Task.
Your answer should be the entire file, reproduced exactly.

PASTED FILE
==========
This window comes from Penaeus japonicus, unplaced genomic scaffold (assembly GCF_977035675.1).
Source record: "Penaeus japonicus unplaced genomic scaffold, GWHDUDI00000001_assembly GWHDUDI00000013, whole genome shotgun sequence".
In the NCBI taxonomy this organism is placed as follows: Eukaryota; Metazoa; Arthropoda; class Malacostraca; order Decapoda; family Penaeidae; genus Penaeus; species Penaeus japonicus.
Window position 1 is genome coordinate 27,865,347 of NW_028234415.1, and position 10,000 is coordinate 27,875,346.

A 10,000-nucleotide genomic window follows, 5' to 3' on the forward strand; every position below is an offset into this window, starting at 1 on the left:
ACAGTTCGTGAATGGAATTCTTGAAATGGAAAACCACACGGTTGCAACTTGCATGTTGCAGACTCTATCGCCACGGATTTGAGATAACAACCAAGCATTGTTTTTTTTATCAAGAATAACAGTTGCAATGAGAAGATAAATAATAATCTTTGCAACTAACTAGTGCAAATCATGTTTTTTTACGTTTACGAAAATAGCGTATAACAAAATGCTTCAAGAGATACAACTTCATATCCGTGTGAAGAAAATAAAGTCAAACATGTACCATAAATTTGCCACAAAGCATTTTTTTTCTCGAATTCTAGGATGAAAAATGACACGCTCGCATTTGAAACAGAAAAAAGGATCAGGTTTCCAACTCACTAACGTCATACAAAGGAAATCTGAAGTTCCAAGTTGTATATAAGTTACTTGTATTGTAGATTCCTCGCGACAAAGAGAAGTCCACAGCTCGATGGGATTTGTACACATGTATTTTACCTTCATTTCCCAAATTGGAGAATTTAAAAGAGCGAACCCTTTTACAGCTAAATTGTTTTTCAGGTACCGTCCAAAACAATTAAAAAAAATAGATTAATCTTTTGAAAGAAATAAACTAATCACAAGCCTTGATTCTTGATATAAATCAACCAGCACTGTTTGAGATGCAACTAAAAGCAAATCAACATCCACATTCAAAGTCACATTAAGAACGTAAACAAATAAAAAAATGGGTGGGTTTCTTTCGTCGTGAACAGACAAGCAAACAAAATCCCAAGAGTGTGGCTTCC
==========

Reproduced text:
This window comes from Penaeus japonicus, unplaced genomic scaffold (assembly GCF_977035675.1).
Source record: "Penaeus japonicus unplaced genomic scaffold, GWHDUDI00000001_assembly GWHDUDI00000013, whole genome shotgun sequence".
In the NCBI taxonomy this organism is placed as follows: Eukaryota; Metazoa; Arthropoda; class Malacostraca; order Decapoda; family Penaeidae; genus Penaeus; species Penaeus japonicus.
Window position 1 is genome coordinate 27,865,347 of NW_028234415.1, and position 10,000 is coordinate 27,875,346.

A 10,000-nucleotide genomic window follows, 5' to 3' on the forward strand; every position below is an offset into this window, starting at 1 on the left:
ACAGTTCGTGAATGGAATTCTTGAAATGGAAAACCACACGGTTGCAACTTGCATGTTGCAGACTCTATCGCCACGGATTTGAGATAACAACCAAGCATTGTTTTTTTTATCAAGAATAACAGTTGCAATGAGAAGATAAATAATAATCTTTGCAACTAACTAGTGCAAATCATGTTTTTTTACGTTTACGAAAATAGCGTATAACAAAATGCTTCAAGAGATACAACTTCATATCCGTGTGAAGAAAATAAAGTCAAACATGTACCATAAATTTGCCACAAAGCATTTTTTTTCTCGAATTCTAGGATGAAAAATGACACGCTCGCATTTGAAACAGAAAAAAGGATCAGGTTTCCAACTCACTAACGTCATACAAAGGAAATCTGAAGTTCCAAGTTGTATATAAGTTACTTGTATTGTAGATTCCTCGCGACAAAGAGAAGTCCACAGCTCGATGGGATTTGTACACATGTATTTTACCTTCATTTCCCAAATTGGAGAATTTAAAAGAGCGAACCCTTTTACAGCTAAATTGTTTTTCAGGTACCGTCCAAAACAATTAAAAAAAATAGATTAATCTTTTGAAAGAAATAAACTAATCACAAGCCTTGATTCTTGATATAAATCAACCAGCACTGTTTGAGATGCAACTAAAAGCAAATCAACATCCACATTCAAAGTCACATTAAGAACGTAAACAAATAAAAAAATGGGTGGGTTTCTTTCGTCGTGAACAGACAAGCAAACAAAATCCCAAGAGTGTGGCTTCC